Council Hears Plans to Move Forward on New Sanford School

Sanford Institute BuildingThe Sanford Institute for Public Policy is moving forward with its plans for becoming a school at the end of the current fiscal year, despite having fallen short of its fund-raising goal, Provost Peter Lange and Institute Director Bruce Kuniholm told the Academic Council Thursday.

The Academic Council will vote in April on the Sanford school proposal, which also must be approved by the Board of Trustees.

The 2006 financial plan for turning the institute into a school called for Sanford officials to raise $40 million over three years. The institute has raised just more than $30 million, but Kuniholm and Lange said the school was still financially viable. Lange said the intellectual rationale for the new school hasn’t changed: A public policy school is seen as essential to helping Duke develop its strategic priorities, such as internationalization and knowledge in the service of society.

“In the current climate, the strategic importance of a school like Sanford is even more important,” Lange told faculty members. “We need to keep the momentum. In a period of some entrenchment, to move forward is a strong statement of our commitment to our principles.” Lange added, “We wouldn’t create a school if it was financially weak.”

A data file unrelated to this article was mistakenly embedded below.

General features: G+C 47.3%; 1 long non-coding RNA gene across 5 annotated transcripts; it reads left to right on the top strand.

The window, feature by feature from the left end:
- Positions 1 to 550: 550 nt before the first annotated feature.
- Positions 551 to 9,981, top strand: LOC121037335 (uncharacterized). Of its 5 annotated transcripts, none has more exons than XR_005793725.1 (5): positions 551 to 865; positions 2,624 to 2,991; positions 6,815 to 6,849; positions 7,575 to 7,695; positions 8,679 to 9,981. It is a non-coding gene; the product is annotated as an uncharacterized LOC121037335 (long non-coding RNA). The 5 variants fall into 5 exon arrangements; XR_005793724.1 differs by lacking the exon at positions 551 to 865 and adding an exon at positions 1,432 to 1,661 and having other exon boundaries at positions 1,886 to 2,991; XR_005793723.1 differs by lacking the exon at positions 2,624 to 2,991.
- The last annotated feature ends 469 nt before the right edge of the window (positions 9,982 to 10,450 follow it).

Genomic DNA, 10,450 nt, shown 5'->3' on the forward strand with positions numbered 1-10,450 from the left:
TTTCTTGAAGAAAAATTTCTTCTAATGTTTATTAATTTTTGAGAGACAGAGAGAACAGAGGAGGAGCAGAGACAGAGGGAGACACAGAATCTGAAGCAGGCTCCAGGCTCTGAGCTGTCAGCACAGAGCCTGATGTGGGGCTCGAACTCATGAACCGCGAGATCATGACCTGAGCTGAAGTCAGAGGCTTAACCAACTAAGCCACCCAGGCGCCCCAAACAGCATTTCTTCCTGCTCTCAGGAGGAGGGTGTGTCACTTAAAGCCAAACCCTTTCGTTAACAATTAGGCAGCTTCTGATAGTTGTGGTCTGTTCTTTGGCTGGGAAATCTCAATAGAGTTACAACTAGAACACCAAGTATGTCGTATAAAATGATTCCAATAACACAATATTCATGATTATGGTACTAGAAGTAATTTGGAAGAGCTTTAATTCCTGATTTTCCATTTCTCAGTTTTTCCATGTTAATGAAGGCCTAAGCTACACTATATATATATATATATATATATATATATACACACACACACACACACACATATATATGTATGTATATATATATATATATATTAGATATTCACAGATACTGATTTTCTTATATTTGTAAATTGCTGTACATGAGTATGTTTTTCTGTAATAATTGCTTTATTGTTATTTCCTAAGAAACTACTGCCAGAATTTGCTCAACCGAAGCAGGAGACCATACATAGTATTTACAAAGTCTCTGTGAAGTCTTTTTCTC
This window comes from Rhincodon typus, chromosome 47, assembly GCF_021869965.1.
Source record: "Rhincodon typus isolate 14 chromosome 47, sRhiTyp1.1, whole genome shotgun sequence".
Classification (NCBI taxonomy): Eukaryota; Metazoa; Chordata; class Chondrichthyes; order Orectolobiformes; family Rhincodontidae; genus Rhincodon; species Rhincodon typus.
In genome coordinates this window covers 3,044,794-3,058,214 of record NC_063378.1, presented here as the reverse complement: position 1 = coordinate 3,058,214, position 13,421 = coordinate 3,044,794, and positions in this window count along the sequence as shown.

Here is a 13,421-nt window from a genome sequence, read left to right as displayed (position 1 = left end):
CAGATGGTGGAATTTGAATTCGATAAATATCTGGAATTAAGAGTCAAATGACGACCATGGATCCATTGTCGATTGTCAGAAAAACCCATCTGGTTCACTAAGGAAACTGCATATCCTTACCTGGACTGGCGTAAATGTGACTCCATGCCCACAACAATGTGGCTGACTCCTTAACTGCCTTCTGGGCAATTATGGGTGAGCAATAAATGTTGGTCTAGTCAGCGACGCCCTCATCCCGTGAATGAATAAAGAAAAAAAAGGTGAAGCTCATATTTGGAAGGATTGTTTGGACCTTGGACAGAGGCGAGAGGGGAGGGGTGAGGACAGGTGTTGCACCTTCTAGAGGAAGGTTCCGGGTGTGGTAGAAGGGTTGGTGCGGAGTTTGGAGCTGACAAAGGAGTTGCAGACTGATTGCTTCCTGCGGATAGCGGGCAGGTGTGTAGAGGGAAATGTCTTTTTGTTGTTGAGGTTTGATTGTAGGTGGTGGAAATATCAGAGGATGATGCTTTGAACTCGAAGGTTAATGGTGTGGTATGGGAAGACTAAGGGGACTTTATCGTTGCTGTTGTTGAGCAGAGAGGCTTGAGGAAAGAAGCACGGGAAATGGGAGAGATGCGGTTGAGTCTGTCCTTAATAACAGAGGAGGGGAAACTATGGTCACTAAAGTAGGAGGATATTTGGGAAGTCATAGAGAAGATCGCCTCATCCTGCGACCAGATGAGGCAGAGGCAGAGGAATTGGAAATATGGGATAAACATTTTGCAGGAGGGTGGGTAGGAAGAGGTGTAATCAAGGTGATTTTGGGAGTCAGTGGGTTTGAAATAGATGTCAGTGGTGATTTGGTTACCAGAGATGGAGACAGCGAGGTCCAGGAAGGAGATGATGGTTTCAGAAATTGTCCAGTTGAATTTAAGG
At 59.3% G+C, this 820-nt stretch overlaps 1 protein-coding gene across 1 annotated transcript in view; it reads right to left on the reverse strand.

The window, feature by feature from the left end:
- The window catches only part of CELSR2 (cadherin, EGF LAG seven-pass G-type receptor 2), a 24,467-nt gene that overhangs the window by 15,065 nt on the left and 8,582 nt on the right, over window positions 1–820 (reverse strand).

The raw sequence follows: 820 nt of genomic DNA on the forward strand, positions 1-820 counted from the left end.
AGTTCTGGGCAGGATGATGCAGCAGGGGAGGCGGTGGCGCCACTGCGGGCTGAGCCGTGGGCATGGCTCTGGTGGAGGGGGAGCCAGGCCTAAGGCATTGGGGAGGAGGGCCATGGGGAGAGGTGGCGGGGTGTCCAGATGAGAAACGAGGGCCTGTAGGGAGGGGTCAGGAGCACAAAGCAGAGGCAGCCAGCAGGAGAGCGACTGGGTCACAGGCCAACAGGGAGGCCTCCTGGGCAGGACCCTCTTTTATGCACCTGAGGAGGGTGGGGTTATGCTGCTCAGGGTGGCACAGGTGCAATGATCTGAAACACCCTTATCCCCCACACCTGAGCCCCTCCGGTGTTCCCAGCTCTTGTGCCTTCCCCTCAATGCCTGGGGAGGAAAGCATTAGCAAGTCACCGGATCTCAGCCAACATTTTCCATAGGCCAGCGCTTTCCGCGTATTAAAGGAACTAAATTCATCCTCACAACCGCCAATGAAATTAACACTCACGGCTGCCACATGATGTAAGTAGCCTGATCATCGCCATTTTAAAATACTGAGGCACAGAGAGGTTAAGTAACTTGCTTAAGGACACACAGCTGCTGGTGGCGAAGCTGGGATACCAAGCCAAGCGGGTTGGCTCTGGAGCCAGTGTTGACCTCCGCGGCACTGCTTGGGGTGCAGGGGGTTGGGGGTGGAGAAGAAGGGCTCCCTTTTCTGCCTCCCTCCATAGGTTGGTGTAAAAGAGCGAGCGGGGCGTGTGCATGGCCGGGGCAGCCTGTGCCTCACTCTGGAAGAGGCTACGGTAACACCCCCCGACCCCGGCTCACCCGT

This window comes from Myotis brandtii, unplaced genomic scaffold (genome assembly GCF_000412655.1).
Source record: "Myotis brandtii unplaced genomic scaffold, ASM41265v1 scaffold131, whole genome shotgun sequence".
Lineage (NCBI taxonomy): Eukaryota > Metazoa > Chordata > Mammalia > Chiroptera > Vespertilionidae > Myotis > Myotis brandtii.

But officials have moderated their plans for the school’s growth. Kuniholm said the $40 million target was based on a different faculty hiring goal than the one currently in place. In response to the economic downturn, the school’s progress toward its goal of doubling the public policy faculty from 21 to 42 is being slowed. He said a greater emphasis on junior, rather than senior, faculty hires has also saved money.

Council members quizzed the two about the necessity of moving forward in tough financial times. When asked why not just wait a year for the economy to improve, Kuniholm said, “We can afford it now, and it makes sense. We have a balanced budget and we’ve managed our spending prudently. Even under the tough constraints of the next three budget years, we can manage this.” Kuniholm added that the planning process has been carefully done to minimize harm to Arts & Sciences budgets.

The initial reasons behind developing the school still remain strong, Kuniholm said.There is a need to expand and develop the public policy faculty, enhance its research mission and promote entrepreneurial activity, he said.

“We are routinely listed as one of the top 10 public policy schools in the country, even though we’re not (a school),” Kuniholm said.

President Richard H. Brodhead added his support for the proposal, noting he had just returned from a visit to Washington, D.C.

“On every issue, the people there are asking for good research and expertise,” Brodhead said. “I found Duke to be welcomed twice as much because of our links to public policy. This is a very particular strength of this university that we should capitalize on.”